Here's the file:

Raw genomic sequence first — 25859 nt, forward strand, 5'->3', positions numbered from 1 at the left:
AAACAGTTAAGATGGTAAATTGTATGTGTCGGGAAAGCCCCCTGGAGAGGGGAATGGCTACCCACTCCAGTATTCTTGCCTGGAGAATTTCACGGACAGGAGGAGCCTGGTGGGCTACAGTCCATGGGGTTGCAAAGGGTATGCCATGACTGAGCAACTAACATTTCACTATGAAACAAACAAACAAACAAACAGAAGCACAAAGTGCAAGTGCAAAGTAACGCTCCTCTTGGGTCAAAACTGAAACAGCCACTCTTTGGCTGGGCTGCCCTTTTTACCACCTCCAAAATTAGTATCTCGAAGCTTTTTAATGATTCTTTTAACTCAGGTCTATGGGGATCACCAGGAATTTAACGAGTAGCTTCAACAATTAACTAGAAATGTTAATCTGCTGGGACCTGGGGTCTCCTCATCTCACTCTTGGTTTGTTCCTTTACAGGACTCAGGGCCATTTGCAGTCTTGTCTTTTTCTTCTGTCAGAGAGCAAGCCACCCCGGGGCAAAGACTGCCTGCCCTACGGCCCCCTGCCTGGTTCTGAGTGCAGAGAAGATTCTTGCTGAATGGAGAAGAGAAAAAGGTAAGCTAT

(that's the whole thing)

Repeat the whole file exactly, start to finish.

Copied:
Raw genomic sequence first — 25859 nt, forward strand, 5'->3', positions numbered from 1 at the left:
AAACAGTTAAGATGGTAAATTGTATGTGTCGGGAAAGCCCCCTGGAGAGGGGAATGGCTACCCACTCCAGTATTCTTGCCTGGAGAATTTCACGGACAGGAGGAGCCTGGTGGGCTACAGTCCATGGGGTTGCAAAGGGTATGCCATGACTGAGCAACTAACATTTCACTATGAAACAAACAAACAAACAAACAGAAGCACAAAGTGCAAGTGCAAAGTAACGCTCCTCTTGGGTCAAAACTGAAACAGCCACTCTTTGGCTGGGCTGCCCTTTTTACCACCTCCAAAATTAGTATCTCGAAGCTTTTTAATGATTCTTTTAACTCAGGTCTATGGGGATCACCAGGAATTTAACGAGTAGCTTCAACAATTAACTAGAAATGTTAATCTGCTGGGACCTGGGGTCTCCTCATCTCACTCTTGGTTTGTTCCTTTACAGGACTCAGGGCCATTTGCAGTCTTGTCTTTTTCTTCTGTCAGAGAGCAAGCCACCCCGGGGCAAAGACTGCCTGCCCTACGGCCCCCTGCCTGGTTCTGAGTGCAGAGAAGATTCTTGCTGAATGGAGAAGAGAAAAAGGTAAGCTAT